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## The case for a non-copying `eval'

**From**: |
Ludovic Courtès |

**Subject**: |
The case for a non-copying `eval' |

**Date**: |
Wed, 30 May 2007 14:11:10 +0200 |

**User-agent**: |
Gnus/5.110006 (No Gnus v0.6) Emacs/21.4 (gnu/linux) |

Hi,
In a program of mine, large mathematical sexps are evaluated as follows:
(define %pure-math-module
;; A confined math module where only math procedures are available.
(let ((m (make-module)))
(module-define! m '+ +)
(module-define! m '- -)
(module-define! m '* *)
(module-define! m '/ /)
(module-define! m 'expt expt)
(module-define! m 'let* let*)
m))
(define (eval-math-expression sexp binding-alist)
"Evaluate @var{sexp}, a mathematical expression, with bindings
@var{binding-alist} (a list of name-value pairs)."
(eval `(let* ,(append '((+ +) (- -) (* *) (/ /) (expt expt))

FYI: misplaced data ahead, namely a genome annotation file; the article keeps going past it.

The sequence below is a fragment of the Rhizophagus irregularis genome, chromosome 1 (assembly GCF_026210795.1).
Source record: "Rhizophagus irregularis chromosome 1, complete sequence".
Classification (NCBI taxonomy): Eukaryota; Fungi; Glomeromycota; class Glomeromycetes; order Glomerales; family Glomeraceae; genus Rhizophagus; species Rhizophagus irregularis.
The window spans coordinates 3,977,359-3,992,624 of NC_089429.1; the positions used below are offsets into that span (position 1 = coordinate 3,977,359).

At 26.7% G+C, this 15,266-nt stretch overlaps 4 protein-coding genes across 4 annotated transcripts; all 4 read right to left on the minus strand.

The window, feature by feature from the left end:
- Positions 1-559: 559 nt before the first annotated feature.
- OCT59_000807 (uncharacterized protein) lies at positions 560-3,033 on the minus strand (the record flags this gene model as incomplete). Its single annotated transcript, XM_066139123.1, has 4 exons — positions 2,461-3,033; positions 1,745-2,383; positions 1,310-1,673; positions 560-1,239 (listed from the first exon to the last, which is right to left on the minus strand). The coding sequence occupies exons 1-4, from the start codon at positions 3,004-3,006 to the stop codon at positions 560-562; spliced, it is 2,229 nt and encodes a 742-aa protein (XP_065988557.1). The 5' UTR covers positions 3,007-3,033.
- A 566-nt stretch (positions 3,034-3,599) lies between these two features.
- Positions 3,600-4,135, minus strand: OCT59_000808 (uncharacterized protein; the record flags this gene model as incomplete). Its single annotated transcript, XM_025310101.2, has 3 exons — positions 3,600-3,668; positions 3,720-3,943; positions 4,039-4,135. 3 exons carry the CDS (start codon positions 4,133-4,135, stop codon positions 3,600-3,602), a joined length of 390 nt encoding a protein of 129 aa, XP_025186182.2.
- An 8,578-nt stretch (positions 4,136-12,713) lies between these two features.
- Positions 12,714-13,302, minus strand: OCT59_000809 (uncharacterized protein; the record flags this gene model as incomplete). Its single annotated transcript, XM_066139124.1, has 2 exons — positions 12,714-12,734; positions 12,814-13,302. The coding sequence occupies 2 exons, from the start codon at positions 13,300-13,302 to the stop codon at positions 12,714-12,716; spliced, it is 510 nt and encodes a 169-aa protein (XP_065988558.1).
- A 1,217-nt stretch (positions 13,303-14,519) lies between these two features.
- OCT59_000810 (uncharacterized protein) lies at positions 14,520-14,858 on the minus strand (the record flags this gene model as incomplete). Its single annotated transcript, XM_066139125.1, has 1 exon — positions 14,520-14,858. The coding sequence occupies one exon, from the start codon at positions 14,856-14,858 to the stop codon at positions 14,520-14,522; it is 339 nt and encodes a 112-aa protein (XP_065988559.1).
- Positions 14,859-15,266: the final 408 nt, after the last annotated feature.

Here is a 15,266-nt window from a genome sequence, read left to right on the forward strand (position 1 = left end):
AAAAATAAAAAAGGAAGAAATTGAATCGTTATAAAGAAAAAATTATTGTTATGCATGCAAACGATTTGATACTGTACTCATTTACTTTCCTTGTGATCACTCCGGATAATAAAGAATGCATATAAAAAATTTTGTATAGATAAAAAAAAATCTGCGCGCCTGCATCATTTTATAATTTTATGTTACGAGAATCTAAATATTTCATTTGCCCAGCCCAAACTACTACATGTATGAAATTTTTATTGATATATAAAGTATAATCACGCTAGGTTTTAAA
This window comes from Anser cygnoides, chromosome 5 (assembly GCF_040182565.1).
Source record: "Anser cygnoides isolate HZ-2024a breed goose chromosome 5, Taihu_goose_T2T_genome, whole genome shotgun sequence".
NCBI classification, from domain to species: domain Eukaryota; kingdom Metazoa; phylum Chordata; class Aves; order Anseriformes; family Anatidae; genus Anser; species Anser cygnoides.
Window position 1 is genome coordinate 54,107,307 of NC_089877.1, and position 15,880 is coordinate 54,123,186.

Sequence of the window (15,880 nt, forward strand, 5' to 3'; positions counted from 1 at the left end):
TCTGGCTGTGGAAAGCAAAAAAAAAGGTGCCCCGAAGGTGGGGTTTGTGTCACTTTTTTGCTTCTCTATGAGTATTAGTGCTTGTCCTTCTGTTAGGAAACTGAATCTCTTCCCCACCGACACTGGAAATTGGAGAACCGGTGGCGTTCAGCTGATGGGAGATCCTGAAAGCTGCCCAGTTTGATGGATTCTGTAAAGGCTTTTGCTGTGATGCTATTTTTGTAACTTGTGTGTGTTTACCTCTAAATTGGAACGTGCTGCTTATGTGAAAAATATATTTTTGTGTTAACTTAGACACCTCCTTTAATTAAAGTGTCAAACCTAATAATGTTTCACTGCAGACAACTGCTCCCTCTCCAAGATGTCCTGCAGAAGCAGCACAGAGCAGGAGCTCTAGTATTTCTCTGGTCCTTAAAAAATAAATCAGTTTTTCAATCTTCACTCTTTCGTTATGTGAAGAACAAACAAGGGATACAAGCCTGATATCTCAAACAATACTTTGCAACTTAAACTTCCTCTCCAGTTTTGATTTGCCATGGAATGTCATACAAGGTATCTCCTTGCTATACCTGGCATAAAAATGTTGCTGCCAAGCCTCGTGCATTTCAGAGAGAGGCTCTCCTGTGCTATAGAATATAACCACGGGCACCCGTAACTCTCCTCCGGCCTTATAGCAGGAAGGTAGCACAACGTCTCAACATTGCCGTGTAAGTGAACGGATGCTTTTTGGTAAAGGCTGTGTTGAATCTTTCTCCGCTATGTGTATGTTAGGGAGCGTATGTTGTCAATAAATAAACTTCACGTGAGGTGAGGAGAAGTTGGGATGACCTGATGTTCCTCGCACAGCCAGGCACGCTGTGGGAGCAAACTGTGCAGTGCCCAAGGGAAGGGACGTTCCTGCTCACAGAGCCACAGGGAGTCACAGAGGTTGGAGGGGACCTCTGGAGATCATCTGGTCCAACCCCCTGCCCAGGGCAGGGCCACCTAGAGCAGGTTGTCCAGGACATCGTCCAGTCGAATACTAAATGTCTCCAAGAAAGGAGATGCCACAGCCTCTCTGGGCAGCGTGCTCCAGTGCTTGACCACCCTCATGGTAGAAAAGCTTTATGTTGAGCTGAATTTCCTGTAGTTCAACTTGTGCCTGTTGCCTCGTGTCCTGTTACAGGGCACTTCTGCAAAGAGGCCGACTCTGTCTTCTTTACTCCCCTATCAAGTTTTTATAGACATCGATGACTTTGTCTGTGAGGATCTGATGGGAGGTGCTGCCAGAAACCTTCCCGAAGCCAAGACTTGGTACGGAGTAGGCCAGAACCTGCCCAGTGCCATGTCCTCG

(map (lambda (name+value)
(list (car name+value) (cdr name+value)))
binding-alist))
,sexp)
%pure-math-module))
This turns out to be costly because `primitive-eval' (and `eval') copy
the source expression tree before passing it to the evaluator[*]. In my
case, I wouldn't mind if the source sexp were modified by the
evaluation, and I could even feed the evaluator with a pre-memoized
expression actually.
This calls for an even more primitive version of `eval', say
`primitive-eval!', that just invokes `CEVAL ()' without copying the
source tree. IOW, `primitive-eval' could be written as follows:
(define (primitive-eval sexp)
(primitive-eval! (copy-tree sexp)))
What do you think?
Thanks,
Ludovic.
[*] Writing a custom evaluator (in Scheme) doesn't suffer from this
problem but still doesn't compete with `primitive-eval'.

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**The case for a non-copying `eval'**,
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